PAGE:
You can't view graphical information on-line. Since the World Wide Web makes heavy use of graphics, when you access the Web through terminal emulation, you only have on-line access to the text. To view the graphical images you must download them and look at them off-line.
You can't hear audio or experience multimedia on-line. A character-based terminal emulator doesn't have these capabilities. However, as with graphics, you can usually download these files if you want.
File transfer is usually a two-step process. First, you transfer a remote file to the host; then, you download the file from the host to your system. Some programs, Gopher being the most notable, can initiate a direct download from the remote Gopher host to your NT system.
Your email--both read and unread--resides on the Internet host. If you want a copy on your system, you must specifically download it. Most hosts don't have user-friendly menu structures to greet you; instead, you see a command-line prompt after you log on. At a minimum, you must start the front-end program (e.g., Telnet, FTP, Gopher, etc.) that handles the Internet service you want to access. More realistically, you'll have to learn a dozen or so native commands (e.g., UNIX commands) so you can view your directory, edit files, delete files, rename files, and so forth.
Some of the drawbacks to this approach are pretty formidable. But, to be fair, there are also advantages to terminal emulation:
It's inexpensive. All you need is a modem, a phone line, and virtually any communications package.
It's simple to set up. If you can install a communications program and make your modem dial a number, you can do it.
It allows you to access the Internet from almost anywhere. You can dial in from any computer system that has a modem connected and communications software installed.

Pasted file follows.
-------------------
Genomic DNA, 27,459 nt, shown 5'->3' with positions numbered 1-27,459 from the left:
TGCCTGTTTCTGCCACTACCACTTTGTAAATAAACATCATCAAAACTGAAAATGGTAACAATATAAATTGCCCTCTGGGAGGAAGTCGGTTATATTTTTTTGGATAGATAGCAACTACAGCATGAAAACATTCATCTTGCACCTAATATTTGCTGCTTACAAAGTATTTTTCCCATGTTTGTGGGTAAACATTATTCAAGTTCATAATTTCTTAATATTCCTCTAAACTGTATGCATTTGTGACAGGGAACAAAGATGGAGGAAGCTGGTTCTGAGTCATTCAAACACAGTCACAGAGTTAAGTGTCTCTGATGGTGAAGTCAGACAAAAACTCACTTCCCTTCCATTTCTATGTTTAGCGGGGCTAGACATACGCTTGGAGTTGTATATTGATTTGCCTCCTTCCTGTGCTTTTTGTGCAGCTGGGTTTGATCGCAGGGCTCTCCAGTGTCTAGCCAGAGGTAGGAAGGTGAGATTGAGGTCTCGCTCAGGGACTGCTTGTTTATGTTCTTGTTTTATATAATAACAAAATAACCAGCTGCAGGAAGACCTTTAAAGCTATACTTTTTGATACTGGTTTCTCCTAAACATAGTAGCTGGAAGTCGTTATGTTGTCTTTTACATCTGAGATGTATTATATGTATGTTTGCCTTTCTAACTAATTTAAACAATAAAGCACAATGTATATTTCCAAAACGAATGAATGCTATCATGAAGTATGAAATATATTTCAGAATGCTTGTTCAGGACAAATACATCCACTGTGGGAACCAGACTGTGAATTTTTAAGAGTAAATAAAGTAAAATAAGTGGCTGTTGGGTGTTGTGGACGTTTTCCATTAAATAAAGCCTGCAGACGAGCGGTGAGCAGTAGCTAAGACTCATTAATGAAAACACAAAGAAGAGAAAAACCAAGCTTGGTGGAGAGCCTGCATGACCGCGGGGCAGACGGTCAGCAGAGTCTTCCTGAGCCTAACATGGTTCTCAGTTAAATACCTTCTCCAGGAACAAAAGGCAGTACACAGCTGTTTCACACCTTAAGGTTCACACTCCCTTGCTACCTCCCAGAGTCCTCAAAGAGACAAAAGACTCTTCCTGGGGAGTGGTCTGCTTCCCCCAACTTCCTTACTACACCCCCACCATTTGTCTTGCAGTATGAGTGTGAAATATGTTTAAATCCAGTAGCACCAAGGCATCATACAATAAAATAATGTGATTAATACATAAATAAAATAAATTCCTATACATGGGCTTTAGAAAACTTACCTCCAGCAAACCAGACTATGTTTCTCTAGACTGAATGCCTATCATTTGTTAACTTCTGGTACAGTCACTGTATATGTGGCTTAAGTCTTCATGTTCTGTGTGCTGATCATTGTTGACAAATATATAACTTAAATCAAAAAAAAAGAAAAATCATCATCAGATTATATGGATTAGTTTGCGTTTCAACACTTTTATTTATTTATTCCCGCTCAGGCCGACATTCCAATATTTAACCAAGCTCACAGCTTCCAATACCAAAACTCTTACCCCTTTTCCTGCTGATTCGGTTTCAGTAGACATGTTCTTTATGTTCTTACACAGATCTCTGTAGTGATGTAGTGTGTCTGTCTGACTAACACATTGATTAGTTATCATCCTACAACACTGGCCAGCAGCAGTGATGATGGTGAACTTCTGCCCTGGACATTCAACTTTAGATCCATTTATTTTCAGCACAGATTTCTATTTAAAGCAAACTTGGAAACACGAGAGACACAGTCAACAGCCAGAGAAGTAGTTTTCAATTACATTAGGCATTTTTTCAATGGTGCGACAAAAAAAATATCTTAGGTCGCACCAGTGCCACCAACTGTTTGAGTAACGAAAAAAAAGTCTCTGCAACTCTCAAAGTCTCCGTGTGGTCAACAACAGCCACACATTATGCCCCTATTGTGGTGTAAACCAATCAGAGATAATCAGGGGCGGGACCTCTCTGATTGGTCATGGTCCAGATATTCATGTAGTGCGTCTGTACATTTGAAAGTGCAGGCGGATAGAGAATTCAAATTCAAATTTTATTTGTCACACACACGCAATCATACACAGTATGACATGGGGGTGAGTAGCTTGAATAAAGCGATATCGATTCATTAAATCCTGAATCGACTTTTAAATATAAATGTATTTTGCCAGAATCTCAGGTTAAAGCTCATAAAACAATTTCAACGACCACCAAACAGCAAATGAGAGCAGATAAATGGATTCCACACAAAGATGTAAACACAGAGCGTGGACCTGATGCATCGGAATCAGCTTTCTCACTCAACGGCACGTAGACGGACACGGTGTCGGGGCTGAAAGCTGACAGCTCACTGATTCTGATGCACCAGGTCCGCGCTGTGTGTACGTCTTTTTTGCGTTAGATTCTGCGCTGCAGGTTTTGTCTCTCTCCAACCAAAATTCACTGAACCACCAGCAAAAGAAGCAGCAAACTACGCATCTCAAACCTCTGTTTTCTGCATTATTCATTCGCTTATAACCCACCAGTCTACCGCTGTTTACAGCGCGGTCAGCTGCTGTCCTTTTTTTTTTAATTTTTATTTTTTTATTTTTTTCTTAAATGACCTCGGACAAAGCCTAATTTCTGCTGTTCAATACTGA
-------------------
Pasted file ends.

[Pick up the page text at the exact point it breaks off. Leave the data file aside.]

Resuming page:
It's platform-independent. If you can't find an NT system, you can use a Mac, a DOS PC, a UNIX workstation, an OS/2 PC, or even a dumb terminal.
Wide-Area Node Access
The simplest way to connect a single system to the Internet and allow it to function as a full-blown Internet node is to use the Serial-Link Internet Protocol (SLIP) or Point-to-Point Protocol (PPP). Both operate over a variety of wide-area connections, including dial-in phone lines, leased lines, and ISDN connections. When you use a SLIP or PPP connection, your NT system connects to an Internet host, and that host acts as a router for all Internet traffic going to or from your system (see figure 1).
SLIP and PPP come from the UNIX environment, and both are used by UNIX systems to connect to the Internet over serial connections. In the NT environment, SLIP and PPP operations are configured under the Remote Access Service (RAS), which is NT's facility for linking to remote networks over wide-area connections (see "The SLIP/PPP Route").
SLIP and PPP are different protocols that accomplish the same goal. SLIP is the older of the two and is dedicated to Transmission Control Protocol/Internet Protocol (TCP/IP) networking. PPP is a more recent, general-purpose protocol that can be used on other types of networks as well (i.e., TCP/IP, NetWare, DECnet, etc.). PPP is also more flexible than SLIP because it can negotiate options (e.g., which protocols to use, whether or not compression is available) during the initial connection. Despite these differences, however, I'll discuss SLIP and PPP together because they accomplish the same results.
SLIP and PPP operate over standard asynchronous dial-in, leased-line, or ISDN connections. Once the end-to-end link is established between your NT system and the Internet host, your system becomes a full-fledged Internet host itself. It can run standard TCP/IP client services, such as Telnet, FTP, and SMTP (Simple Mail Transfer Protocol).